Being a bluegrass band doesn’t make them just a bluegrass band. The Gibson Brothers are a good reminder that some folks with mandolins and banjos should be considered, first, as a great band, regardless of genre. Then you can call them bluegrass.
Let’s talk about In the Ground. I’ve been jamming to this for the last few days. It’s a great record. This is the first album of original tunes since 2011, right?
Right. And it’s the first one that’s all original. Eric and I, early on, were covering Stanley Brothers and Bill Monroe, plus doing songs of the popular bands of the day, just trying to figure it out. As a really young picker — I don’t know if this is true for everybody — I didn’t have as much to say. I’d write a little bit, but it wasn’t the same thing it is today, where you feel like you have something to say and you can stand behind it after you say it.
So how did you make that process happen? How did you graduate from playing classic songs and learning to play other people’s licks to having your own sound and something to say?
As far as the sound goes, we were so far removed geographically from the center of things. Growing up in northern New York State, there wasn’t really a template. We didn’t come up in someone else’s band and then start our own band. I don’t want to call it peer pressure, because that’s not what it is — but we weren’t as affected by the question of what is bluegrass, what is the contemporary sound of bluegrass, because we weren’t picking with anybody who had any idea what that meant. We were mostly playing with French Canadians at fiddle contests who liked the banjo. We would go into Quebec into these jam sessions at someone’s house — some of these folks didn’t even speak English. It was a different sort of gateway into the music profession, for sure. But it was really cool sitting there singing old country songs, classic country from the ’50s and early ’60s. So we went North first before we went South.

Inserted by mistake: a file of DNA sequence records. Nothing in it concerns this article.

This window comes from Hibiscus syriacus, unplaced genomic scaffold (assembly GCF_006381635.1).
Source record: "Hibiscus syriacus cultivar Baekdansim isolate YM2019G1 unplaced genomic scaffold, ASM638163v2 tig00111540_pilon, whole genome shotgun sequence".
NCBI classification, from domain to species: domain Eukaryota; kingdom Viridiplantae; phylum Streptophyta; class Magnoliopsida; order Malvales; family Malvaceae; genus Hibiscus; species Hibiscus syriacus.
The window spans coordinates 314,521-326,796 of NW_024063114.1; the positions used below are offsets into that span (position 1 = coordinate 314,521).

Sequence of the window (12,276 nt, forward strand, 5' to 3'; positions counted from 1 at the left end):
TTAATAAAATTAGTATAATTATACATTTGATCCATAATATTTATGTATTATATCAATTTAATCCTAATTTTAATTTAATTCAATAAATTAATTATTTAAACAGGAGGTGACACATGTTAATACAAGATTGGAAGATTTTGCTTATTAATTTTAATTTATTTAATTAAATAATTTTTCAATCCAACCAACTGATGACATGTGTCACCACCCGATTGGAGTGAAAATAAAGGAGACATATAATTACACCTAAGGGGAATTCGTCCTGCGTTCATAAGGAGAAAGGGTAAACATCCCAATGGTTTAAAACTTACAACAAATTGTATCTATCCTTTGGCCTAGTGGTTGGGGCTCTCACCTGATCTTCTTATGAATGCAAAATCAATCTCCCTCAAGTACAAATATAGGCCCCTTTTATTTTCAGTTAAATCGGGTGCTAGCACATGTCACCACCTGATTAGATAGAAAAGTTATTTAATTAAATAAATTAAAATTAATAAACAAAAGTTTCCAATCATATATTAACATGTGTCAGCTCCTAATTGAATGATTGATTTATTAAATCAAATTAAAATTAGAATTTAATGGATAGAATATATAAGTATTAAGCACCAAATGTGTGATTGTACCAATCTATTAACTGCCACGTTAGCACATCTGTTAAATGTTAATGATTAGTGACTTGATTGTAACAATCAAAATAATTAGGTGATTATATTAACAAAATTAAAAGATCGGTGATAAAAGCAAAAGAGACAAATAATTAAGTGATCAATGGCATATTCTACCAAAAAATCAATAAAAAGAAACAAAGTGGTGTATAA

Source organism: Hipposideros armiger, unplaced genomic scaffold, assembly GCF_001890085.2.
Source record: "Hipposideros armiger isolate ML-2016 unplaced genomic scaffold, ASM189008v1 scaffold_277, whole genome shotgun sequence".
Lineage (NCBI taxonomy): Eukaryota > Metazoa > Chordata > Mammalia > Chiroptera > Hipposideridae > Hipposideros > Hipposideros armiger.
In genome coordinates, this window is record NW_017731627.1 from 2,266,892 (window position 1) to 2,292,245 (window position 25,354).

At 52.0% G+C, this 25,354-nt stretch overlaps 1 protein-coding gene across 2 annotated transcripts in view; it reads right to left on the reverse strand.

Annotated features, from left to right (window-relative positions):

I hadn’t thought of the geographic closeness of French Canada and the fiddle tradition there, but that makes a lot of sense.
We were exposed to Canadian television and radio because we grew up in such close proximity to the border. We were just two miles away. Behind our family farm, which started in 1860, there was nothing but woods and then the border. So we grew up watching Canadian television and we were exposed to a lot of Canadian artists — Gordon Lightfoot and others. And we might see some Opry stars on Canadian television, like Charlie Louvin or the Osborne Brothers, who had a bluegrass pedigree.